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Hello everyone! I have noticed that most places where you can purchase springtails only sell certain kinds. The common whites or sometimes the larger black springtails.

I remember when I was younger I had a colony of red springtails. These were wild caught and I'm 100% sure they were not mites. They were not shaped like the usual ones you find sold, but actually were globular instead of sausage shaped. They were also bright red which I thought was pretty darn interesting to see. Sadly my culture died due to my parents deciding to throw out the "disgusting bugs" while I was on holiday with my friend.

This however made me wonder, why haven't more attractive "exotic" looking springtails taken to the market yet? I'd quite enjoy to see colourful springtails within my terrariums and vivariums. There is all kinds of beautiful colours and shapes. This kind of thing has been explored with isopods but from what I've seen it hasn't even been touched with springtails.
 

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Yeah there is a few, but I'm talking about colourful looking springtails. Bright reds, oranges, yellows etc. There is so many nice looking springtails out there and the hobby seems to only bother with the dull looking ones. It's almost as if nobody has bothered to explore with other possibilities. I find it odd that there is very few people out there that have tried to get their hands on more interesting kinds. They look so much better than the ones being sold currently.
 

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There are tons of beautiful springtails that as far as I know have never made it into the hobby – not sure how well any of the sampling below do in captivity, but they're fun to dream about.


Paralobella orousseti from the Philippines. Tracking down the reference but I think under 3 mm. Photo 2002 © Deharveng, L. via https://www.collembola.org/taxa/neanurid.htm


Unidentified orange species from Japan, 2mm. Photo from Natural-Japan.net » Collembola

The most fantastic are the fifteen or so species in the subfamily Uchidanurinae, which can reach 10mm(!) and sport fantastic lobes and protrusions. Here's Caledonimeria mirabilis, endemic to New Caledonia:



Photo © Cyrille d’Haese via Les Collemboles : acteurs de la vie du sol - Encyclopédie de l'environnement
 

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Thanks for the photos of such beautiful springtails. Do you know of sources for any of them? Where can you get black ones?
 

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Maybe because we prefer function over form. I guess we're satisfied with the job that the springtails we have are already doing so there isn't a need for "exotic" springtails. A lot of times some species are also not very fit for vivariums but I'm sure we'd be open to new species that may be suitable for vivariums and considered "exotic" under your definition.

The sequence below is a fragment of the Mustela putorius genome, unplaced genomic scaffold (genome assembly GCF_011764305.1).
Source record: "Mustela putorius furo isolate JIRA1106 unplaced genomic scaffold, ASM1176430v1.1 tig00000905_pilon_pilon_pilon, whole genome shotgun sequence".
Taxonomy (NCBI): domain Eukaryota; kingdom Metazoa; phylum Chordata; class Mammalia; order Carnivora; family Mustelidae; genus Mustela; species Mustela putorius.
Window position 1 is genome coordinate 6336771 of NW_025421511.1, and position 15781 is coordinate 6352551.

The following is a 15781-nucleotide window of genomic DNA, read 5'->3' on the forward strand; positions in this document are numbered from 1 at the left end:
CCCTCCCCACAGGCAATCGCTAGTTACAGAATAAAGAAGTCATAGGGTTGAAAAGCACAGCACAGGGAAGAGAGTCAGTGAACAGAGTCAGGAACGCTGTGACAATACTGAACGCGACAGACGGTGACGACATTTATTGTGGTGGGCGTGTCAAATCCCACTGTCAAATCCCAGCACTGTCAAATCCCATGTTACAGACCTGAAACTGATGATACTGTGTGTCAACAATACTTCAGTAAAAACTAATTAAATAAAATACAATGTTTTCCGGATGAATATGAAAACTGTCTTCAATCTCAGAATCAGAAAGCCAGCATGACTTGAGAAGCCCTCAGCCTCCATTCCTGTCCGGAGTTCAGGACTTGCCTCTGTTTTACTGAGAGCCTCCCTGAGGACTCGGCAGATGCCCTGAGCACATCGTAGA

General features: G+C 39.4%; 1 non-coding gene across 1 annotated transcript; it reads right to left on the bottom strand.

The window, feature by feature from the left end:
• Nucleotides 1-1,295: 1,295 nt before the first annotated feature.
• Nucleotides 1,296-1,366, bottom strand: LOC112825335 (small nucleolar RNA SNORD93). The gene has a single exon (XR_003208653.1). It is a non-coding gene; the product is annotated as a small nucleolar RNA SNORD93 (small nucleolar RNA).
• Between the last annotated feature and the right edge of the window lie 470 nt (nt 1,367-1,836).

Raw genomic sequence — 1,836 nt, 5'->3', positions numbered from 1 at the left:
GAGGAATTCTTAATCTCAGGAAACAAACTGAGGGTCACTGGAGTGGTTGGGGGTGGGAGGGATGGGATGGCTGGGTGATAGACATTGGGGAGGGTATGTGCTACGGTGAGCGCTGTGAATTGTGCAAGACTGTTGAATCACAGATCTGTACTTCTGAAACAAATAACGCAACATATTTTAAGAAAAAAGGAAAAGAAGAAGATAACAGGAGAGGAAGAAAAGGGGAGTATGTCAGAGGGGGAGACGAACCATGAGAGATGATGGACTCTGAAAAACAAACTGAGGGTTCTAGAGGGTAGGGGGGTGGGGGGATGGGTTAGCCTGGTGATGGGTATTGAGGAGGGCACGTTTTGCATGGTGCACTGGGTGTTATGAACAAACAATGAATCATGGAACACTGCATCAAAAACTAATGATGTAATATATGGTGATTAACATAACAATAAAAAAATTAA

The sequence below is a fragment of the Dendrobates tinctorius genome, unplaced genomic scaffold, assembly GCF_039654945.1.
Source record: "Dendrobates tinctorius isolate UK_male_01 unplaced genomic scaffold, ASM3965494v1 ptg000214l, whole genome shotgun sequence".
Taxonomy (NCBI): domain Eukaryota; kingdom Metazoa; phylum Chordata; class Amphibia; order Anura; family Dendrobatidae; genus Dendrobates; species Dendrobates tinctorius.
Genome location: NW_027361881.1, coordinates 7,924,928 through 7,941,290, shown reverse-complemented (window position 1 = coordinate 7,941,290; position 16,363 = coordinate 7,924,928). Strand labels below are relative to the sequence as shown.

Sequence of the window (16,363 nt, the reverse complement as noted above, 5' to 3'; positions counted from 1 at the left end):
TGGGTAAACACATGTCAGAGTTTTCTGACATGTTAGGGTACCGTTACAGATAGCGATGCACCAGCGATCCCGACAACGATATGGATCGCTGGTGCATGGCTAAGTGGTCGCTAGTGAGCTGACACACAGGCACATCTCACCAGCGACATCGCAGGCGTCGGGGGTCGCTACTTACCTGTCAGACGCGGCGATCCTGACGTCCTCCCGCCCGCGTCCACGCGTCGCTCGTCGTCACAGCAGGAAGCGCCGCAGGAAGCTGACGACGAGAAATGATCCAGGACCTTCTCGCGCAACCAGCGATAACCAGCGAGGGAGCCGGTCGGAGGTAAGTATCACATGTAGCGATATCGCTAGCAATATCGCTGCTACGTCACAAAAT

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Maybe because we prefer function over form. I guess we're satisfied with the job that the springtails we have are already doing so there isn't a need for "exotic" springtails. A lot of times some species are also not very fit for vivariums but I'm sure we'd be open to new species that may be suitable for vivariums and considered "exotic" under your definition.
AGREED!

I culture my springs to mainly feed to froglets. And I don't think they care what color they are :)
 

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Springtails are some of the coolest little creatures. The variety seems almost endless. Here in Utah I have found at least 6 different species in my house and backyard. There have even been many that have taken up residence in some of my tanks that I have with no frogs. Unfortunately, I believe that they are very understudied. I'm sure that someone could easily go around and identify new species. My favorite common ones are snow fleas. They are crazy when the snow starts to melt.
 

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Through the years I have cultured six forms. The common white temperate, tropical whites, tropical blues, jumbo temperate gray/blues, red springtails, and temperate silvers. The last three were collected locally(Ga). The jumbo gray/blue were found in cedar tree fungus(called apple pods I believe). The reds came from a friend greenhouse pond. I thought maybe from the foods he used turned a white species red but even after long periods of just yeast feeding no color change. Mites and the last springtail took them out. The final is the temperate silver they are tough to kill and the backs really look like mirrors on the little guys.
 

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For microfauna I like diversity. But I always ask myself "is the climb worth the view"? And so I make an effort to have a variety of stuff rotating on the menu/cleanup crew. But at the end of the day, I stick to what is productive and worth the effort. I could add more to the menu. But just like a restaurant, sometimes a bigger menu is more trouble than it's worth, and may cause more problems than gains.
 
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